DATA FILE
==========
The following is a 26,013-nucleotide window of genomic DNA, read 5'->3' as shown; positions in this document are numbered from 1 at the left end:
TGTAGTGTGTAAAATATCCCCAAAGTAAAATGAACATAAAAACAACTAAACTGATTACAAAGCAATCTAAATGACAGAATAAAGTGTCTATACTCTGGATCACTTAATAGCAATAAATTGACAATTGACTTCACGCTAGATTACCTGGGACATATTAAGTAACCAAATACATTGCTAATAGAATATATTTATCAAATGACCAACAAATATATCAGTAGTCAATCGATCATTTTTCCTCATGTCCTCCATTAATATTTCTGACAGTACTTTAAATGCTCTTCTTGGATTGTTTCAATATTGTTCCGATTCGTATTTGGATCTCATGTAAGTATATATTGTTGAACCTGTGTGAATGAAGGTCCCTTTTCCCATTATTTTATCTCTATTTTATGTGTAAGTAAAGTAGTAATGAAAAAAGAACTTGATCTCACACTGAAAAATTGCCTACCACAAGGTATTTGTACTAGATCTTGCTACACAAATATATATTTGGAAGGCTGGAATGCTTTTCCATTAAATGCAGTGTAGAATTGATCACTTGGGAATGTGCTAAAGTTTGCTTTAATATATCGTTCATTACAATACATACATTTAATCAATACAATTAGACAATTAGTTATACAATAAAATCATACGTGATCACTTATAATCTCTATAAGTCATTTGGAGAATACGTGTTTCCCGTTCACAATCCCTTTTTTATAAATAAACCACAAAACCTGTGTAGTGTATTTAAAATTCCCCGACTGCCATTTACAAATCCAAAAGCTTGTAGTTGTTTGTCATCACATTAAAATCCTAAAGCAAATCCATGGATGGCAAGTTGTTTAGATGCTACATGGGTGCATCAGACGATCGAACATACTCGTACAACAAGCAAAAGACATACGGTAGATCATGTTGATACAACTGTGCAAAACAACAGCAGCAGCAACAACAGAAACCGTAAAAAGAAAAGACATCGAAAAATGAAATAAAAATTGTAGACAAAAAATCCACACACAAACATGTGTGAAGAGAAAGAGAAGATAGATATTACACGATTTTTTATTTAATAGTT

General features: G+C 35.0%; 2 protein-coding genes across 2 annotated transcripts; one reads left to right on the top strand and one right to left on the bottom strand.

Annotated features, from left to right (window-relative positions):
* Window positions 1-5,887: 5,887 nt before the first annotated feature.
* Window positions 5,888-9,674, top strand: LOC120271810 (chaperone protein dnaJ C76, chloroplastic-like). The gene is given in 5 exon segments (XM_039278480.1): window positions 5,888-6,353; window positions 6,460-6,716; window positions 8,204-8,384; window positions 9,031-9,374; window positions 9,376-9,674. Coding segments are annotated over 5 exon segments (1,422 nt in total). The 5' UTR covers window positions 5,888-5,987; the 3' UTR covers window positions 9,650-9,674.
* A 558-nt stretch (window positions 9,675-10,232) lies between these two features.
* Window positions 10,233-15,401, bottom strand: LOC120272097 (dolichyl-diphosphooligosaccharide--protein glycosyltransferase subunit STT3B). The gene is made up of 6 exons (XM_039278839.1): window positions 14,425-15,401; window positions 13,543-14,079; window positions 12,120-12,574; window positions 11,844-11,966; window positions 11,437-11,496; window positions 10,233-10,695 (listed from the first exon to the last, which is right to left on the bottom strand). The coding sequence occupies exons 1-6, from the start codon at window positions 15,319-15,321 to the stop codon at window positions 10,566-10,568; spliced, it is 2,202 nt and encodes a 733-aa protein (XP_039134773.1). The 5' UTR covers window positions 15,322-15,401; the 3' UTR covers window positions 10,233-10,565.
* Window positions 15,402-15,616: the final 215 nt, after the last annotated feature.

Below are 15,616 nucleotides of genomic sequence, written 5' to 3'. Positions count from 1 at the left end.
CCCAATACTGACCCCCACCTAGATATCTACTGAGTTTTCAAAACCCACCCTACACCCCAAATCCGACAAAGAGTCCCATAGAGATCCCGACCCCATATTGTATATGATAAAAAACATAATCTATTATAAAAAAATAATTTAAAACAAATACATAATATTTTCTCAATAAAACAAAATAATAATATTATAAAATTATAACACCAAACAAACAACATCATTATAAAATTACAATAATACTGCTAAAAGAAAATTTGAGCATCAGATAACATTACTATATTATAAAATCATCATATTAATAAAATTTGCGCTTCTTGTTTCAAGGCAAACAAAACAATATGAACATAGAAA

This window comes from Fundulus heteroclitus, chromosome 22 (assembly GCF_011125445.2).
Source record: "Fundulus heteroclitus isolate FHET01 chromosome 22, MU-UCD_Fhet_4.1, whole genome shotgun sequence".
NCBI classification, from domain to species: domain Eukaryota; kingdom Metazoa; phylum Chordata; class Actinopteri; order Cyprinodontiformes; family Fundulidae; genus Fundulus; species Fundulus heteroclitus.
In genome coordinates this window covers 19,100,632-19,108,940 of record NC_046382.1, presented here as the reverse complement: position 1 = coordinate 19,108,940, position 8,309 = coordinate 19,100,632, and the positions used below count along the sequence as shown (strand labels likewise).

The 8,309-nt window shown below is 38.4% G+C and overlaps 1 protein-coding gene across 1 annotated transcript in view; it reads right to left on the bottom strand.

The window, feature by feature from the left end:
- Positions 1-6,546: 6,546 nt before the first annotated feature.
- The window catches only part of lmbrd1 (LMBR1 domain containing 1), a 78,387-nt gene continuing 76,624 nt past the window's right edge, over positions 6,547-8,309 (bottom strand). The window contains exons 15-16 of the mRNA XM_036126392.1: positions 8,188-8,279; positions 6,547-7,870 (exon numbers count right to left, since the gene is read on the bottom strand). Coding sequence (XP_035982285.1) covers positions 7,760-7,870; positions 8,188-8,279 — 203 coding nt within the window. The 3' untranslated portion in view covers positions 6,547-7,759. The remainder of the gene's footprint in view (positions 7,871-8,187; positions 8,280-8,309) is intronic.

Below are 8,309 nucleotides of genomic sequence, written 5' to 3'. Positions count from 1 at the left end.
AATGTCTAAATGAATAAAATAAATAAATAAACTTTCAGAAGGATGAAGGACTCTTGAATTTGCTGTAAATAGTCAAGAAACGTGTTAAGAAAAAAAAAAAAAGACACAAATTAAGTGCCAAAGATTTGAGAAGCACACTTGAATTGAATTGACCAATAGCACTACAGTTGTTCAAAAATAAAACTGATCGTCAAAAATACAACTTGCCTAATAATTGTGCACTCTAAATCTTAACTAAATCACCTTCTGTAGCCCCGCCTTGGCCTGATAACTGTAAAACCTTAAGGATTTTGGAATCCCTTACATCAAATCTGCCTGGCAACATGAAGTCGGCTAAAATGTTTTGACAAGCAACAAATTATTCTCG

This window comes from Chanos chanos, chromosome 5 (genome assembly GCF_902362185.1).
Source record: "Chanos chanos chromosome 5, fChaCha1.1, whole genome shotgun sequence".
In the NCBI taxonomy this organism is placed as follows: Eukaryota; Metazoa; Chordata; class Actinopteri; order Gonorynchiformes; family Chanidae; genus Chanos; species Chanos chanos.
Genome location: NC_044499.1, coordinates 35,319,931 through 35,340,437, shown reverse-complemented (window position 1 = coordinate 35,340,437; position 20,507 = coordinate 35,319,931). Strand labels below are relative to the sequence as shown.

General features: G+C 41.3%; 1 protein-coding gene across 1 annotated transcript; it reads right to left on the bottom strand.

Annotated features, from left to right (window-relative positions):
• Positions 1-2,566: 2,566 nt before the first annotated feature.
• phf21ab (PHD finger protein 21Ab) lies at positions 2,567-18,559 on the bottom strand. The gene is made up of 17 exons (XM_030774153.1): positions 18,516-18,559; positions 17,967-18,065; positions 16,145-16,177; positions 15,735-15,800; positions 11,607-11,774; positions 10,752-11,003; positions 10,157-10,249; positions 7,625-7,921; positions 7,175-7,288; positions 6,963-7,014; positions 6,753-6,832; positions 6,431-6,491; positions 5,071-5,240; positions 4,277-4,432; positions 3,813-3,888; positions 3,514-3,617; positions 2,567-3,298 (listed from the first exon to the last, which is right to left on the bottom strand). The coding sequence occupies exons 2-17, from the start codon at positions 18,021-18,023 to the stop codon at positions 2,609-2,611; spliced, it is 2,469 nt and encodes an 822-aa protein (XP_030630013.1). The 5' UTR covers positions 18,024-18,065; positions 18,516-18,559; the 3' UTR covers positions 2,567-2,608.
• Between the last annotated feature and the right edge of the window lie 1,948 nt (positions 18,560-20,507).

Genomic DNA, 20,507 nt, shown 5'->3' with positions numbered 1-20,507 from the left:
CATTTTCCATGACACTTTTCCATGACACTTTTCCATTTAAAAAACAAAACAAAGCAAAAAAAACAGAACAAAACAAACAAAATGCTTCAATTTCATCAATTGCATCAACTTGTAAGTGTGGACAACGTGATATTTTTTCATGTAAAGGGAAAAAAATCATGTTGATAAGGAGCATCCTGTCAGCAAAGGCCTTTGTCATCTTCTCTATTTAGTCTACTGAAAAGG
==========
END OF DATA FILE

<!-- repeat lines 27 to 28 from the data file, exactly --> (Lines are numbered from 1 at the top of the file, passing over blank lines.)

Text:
Annotated features, from left to right (window-relative positions):
• Positions 1-2,566: 2,566 nt before the first annotated feature.